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Aurora by Kim Stanley Robinson
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Aurora (edition 2016)

by Kim Stanley Robinson (Author)

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6894513,825 (3.83)33
Member:GVassmer
Title:Aurora
Authors:Kim Stanley Robinson (Author)
Info:Orbit (2016), Edition: 1, 528 pages
Collections:Your library
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Tags:SFF

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Aurora by Kim Stanley Robinson

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I haven't been reading much science fiction lately, so maybe I was just fertile ground. I thoroughly enjoyed this detailed and thoughtful novel about a multi-generational voyage to colonize a remote planet. Things do not go well as degeneration of people and habitat seems inevitable. The book also explores artificial intelligence as the ship becomes more self-aware and narrates part of the story. ( )
  gbelik | Aug 26, 2017 |
This is Robinson’s take on the generation starship novel, wherein he makes it clear what a risky and unlikely undertaking such an adventure would be. The ship contains a microcosm of Earth habitats spread through various biomes in an attempt to provide the future colonists with the wherewithal to survive on landfall and subsequently thrive.

We begin with the generation born just before arrival at the destination (Tau Ceti). The viewpoint is that of Freya, a seemingly cognitively impaired child (but really only mathematically) and whose deficiencies are symptomatic of the ship’s growing imbalances. Her mother Devi is the ship’s troubleshooter, interrogating and solving problems as they arise but increasingly frustrated at the finite nature of her resources.

The book has an odd structure, topped and tailed by sections focusing on Freya but with the five interior sections ranging more widely. The occasional odd word choice and sentence structure are clarified when it becomes obvious that the (five section long) middle part of the book is being narrated by the ship’s quantum computer AI. Comments such as, “How to decide how to sequence information in a narrative account? ... sentences linear, reality synchronous. Devise a prioritizing algorithm, if possible,” give some of the flavour here.

The target world, Aurora whose name is given also to the ship, orbits gas giant Planet E. The colonists begin to set about making it habitable - a very long-term project - but a setback when one is injured, her sealed suit punctured, which leads to the death of not only her but also those with whom she shared the tented living space they’d set up, means abandonment. Those who had remained on the ship are evenly split between “stayers” - willing to try another candidate moon in the system - and “backers” - those who want to return to Earth. Conflict ensues – a rather depressing authorial conclusion here; you might have thought people would avoid that in such a situation. The novel then follows the backers on their long trip home alleviated by the somewhat fortuitous (for Robinson’s purposes; deus ex machina thy name is god) development of hibernation technology on Earth (in radio contact with the colonists throughout) in the interim.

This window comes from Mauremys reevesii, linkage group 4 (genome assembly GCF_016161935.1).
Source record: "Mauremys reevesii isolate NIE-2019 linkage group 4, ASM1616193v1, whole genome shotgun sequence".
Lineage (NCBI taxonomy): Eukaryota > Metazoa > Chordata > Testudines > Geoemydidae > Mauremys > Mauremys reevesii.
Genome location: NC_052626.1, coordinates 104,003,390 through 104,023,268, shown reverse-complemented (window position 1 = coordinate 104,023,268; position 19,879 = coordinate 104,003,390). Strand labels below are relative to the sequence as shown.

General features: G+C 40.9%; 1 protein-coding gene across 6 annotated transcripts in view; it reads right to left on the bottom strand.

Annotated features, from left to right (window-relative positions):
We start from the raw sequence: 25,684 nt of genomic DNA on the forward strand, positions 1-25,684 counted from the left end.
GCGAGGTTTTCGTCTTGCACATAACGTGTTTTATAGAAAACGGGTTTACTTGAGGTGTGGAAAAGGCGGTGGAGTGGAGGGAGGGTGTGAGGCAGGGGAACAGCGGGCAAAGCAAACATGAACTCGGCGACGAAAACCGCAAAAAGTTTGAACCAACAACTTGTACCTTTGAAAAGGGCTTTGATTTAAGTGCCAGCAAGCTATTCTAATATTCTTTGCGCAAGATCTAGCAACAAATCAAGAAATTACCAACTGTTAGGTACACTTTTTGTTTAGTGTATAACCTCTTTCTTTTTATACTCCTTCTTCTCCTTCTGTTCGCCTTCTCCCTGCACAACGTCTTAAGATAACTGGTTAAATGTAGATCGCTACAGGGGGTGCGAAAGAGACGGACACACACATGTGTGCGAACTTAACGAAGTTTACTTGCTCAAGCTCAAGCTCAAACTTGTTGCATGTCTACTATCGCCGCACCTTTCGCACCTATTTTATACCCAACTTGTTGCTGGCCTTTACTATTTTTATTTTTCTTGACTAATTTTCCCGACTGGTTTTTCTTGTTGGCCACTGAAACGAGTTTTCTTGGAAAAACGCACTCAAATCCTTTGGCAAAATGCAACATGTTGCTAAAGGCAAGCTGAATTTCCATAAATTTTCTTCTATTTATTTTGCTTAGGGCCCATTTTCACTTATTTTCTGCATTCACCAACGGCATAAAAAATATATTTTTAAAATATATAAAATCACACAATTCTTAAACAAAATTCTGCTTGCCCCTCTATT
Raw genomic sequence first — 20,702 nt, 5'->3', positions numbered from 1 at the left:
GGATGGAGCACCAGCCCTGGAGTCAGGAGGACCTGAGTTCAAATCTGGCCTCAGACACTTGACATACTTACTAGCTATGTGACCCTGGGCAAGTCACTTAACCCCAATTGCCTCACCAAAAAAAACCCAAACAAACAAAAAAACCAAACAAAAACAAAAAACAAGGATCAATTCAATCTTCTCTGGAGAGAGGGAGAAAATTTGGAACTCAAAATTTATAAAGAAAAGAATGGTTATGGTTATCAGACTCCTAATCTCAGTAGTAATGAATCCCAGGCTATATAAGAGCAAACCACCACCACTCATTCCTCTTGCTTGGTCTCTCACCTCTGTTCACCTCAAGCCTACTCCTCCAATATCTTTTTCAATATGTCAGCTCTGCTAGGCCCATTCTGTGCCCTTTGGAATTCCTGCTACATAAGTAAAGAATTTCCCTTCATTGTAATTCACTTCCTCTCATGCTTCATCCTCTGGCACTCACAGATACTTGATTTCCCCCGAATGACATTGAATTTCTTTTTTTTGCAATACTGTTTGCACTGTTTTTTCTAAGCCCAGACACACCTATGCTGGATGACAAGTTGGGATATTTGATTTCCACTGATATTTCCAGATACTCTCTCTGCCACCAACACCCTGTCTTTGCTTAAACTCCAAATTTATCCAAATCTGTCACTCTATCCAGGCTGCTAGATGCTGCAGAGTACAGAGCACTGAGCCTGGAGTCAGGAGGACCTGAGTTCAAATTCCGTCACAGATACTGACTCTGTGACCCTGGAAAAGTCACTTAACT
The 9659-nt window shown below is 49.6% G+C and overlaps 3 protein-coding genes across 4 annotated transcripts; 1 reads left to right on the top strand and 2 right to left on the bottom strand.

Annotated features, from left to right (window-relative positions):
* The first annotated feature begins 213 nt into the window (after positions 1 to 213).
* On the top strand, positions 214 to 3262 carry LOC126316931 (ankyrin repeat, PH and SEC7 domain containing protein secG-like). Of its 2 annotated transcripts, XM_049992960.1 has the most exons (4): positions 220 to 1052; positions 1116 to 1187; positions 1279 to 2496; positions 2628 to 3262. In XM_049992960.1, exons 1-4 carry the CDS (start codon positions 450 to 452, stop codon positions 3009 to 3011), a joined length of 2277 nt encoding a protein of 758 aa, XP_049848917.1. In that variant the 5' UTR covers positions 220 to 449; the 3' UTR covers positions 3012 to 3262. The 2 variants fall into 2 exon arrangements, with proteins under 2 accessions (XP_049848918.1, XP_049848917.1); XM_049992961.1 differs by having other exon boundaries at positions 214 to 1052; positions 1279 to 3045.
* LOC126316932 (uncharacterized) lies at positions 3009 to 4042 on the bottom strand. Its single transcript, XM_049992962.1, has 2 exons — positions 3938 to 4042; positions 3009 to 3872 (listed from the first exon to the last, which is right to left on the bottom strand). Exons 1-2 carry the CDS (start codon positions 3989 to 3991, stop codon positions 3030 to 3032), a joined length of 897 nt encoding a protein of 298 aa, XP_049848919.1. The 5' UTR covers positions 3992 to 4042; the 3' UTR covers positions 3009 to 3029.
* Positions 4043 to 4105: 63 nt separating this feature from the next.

Many passages are given over to Ship pondering its liability to succumb to recursive programmes and what is known as the halting problem plus other philosophical conundrums to do with language and existence, including a discourse on metaphor and numerous references to the presence of metaphors when they occur in the narrative thereafter. All of which is interesting enough at an abstract level but is no more than filler. Yet Robinson appears more interested in this and in the nuts and bolts of interstellar travel, its inevitable flaws, its lack of controllability, than in any of the humans he is depicting.

Some have been intrigued by the proposition that the most interesting character in the book is an AI. While that is true it is only because the so-called humans are little more than ciphers. Moreover it seemed at one point that the whole thing was devised solely to allow Robinson to make a pun on the phrase “halting problem”. Ship’s late conclusion that, “Love gives meaning,” is not borne out by any of the preceding prose.